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MLB: Fallout from immigration law tars Arizona Diamondbacks

April 29, 2010

The Arizona Diamondbacks are like one of those fans in the lower deck at Chase Field who gets struck by a foul ball during a game. They didn’t see it coming.

Today at Chicago’s Wrigley Field and in just about every city the team visits, there is expected to be a protest outside the stadium against Arizona’s new immigration-enforcement law, Senate Bill 1070.

One of the people organizing and encouraging such protests is Tony Herrera, the Arizona representative for a national movement (it has a Facebook page) called “Boycott Arizona 2010.”

“This team is an ambassador for Arizona,” Herrera told me. “And the owner, Mr. (Ken) Kendrick, is a big supporter of Republican politics. This new law was a Republican bill. Until the law is changed, there should be protests.”

The Diamondbacks appear to have been caught off guard by such comments, even though it is well known that Managing General Partner Ken Kendrick and his family are major contributors to the Republican Party.

The team’s vice president for communications, Shaun Rachau, told me that the organization doesn’t believe that targeting the team is fair. He forwarded me the following statement:

“Although D-backs’ Managing General Partner Ken Kendrick has donated to Republican political candidates in the past, the organization has communicated to Boycott Arizona 2010 leader Tony Herrera that Kendrick personally opposes (Senate) Bill 1070. The team also explained that Kendrick is one of nearly 75 owners of the D-backs and none of his, nor do the other owners’, personal contributions reflect organizational preferences. The D-backs have never supported (Senate) Bill 1070, nor has the team ever taken a political stance or position on any legislation.”

To which you might ask, why not?

As one Internet blogger noted, “If the owners of the Diamondbacks want to underwrite an ugly edge of bigotry, we should raise our collective sporting fists against them. A boycott is also an expression of solidarity with Diamondback players such as Juan Gutierrez, Gerardo Parra, and Rodrigo Lopez. They shouldn’t be put in a position where they’re cheered on the playing field and then asked for their papers when the uniform comes off.”

Latino players make up a significant part of just about every major-league roster. Likewise, there are many, many Latino baseball fans.

Exactly how WOULD the team, the fans and the players react if a baseball star happened to be singled out and asked to produce his “papers” while in Arizona?

“There’s a protest we’re expecting outside of Wrigley,” the D-Backs’ Rachau said. “We’re unique in that we’re an Arizona company that travels around the country and plays baseball games. So any time we come to a large market the people in that city can put their focus on us. I understand that they’re not pointing at the team but saying that you represent Arizona.”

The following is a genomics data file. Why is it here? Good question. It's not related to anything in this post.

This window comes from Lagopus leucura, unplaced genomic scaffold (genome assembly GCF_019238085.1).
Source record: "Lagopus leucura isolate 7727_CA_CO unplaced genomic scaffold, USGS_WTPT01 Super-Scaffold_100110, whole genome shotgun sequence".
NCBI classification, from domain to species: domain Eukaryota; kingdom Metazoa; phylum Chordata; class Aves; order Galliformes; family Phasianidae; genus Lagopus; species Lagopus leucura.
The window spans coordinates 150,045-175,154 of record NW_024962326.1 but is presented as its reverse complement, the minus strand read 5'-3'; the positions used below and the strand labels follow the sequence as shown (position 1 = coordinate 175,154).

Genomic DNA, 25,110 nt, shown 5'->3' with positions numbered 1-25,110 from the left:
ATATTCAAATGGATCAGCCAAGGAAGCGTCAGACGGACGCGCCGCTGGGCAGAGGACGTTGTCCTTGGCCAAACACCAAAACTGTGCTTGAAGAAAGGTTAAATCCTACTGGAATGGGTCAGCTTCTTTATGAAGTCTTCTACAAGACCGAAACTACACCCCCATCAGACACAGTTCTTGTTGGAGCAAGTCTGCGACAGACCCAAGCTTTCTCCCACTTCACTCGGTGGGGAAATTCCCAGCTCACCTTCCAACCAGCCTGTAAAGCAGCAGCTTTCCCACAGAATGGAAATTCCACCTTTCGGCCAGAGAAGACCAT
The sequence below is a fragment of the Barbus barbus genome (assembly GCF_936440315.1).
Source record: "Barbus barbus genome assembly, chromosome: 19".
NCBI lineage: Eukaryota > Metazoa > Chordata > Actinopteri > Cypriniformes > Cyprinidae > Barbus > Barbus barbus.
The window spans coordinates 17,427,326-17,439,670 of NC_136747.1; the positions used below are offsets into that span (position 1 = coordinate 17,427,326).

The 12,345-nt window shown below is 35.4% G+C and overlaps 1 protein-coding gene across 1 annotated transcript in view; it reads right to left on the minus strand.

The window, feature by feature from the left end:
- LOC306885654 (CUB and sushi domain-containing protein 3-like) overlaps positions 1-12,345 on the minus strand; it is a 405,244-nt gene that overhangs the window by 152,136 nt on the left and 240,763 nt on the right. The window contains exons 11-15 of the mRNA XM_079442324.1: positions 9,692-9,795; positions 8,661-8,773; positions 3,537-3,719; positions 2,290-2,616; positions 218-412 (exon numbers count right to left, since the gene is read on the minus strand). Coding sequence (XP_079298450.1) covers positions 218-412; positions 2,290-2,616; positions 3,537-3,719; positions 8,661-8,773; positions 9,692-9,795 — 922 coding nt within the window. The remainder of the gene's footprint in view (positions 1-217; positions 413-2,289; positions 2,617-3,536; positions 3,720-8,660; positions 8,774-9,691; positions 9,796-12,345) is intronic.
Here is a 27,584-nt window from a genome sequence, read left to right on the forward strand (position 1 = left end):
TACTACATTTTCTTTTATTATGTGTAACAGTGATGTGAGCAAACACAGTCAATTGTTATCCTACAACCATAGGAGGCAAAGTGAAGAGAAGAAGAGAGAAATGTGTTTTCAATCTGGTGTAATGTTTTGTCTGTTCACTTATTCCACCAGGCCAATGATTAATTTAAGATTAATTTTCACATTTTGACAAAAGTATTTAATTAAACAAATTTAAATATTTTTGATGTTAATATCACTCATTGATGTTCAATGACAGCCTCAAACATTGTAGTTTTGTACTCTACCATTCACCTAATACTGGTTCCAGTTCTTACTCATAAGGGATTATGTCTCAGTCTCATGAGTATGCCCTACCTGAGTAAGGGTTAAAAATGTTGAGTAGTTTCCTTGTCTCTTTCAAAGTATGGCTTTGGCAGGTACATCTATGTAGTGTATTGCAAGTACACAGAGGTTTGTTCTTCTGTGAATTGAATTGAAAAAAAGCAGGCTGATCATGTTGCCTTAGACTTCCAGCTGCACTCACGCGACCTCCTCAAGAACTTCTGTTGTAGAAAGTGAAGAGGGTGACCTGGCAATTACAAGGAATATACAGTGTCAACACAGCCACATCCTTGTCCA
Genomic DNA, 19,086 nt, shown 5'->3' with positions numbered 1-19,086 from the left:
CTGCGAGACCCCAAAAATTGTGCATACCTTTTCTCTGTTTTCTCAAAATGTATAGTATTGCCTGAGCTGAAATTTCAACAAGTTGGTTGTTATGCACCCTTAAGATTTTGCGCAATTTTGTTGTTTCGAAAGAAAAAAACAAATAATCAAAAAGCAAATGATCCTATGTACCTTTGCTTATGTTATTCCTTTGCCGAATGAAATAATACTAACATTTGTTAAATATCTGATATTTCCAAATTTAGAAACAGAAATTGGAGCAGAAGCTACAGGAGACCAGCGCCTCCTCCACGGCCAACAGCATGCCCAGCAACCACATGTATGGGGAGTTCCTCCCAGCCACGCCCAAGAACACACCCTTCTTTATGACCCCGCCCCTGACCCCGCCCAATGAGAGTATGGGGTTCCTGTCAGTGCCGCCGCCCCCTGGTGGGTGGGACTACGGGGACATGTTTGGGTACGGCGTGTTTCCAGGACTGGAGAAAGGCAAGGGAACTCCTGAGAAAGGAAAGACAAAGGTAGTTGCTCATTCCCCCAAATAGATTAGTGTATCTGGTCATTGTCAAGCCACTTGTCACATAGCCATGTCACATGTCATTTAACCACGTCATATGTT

For Herrera, it’s a little more than that.

“The fact that Kendrick has supported the Republican agenda is significant to us,” he said. “We’re getting a lot of response from across the country. We’re asking for a meeting (with the team) on May 7 with people who are flying in from across the country. We want to talk to the team, but, you know, they do represent Arizona.”

We all feel bad for the fan who gets beaned by a foul ball. Like that fan, the Diamondbacks didn’t think they were in the game.

But they were spectators in the stadium, like every other business in Arizona. At Chase Field, there are dozens of signs warning fans to look out for “flying objects” from the field.

If the team had been paying attention, it would have seen this ball coming.

The outrage over Arizona’s new immigration law has led to demonstrations and boycotts throughout the country, and today those opposed to the law will gather at Wrigley Field.

As of Thursday morning, 790 people said they planned to attend a protest outside of Wrigley Field as the Chicago Cubs take on the Arizona Diamondbacks Thursday afternoon, according to a Facebook event page for the protest.

“We are going to give the Arizona Diamondbacks a message to send back home,” the event’s organizers wrote on the page.

The demonstrators plan on bringing posters and marching, as well as handing out fliers to baseball fans that detail their opposition to the new law, according to the page. The group also asks anyone attending the game to wave posters condemning the law.

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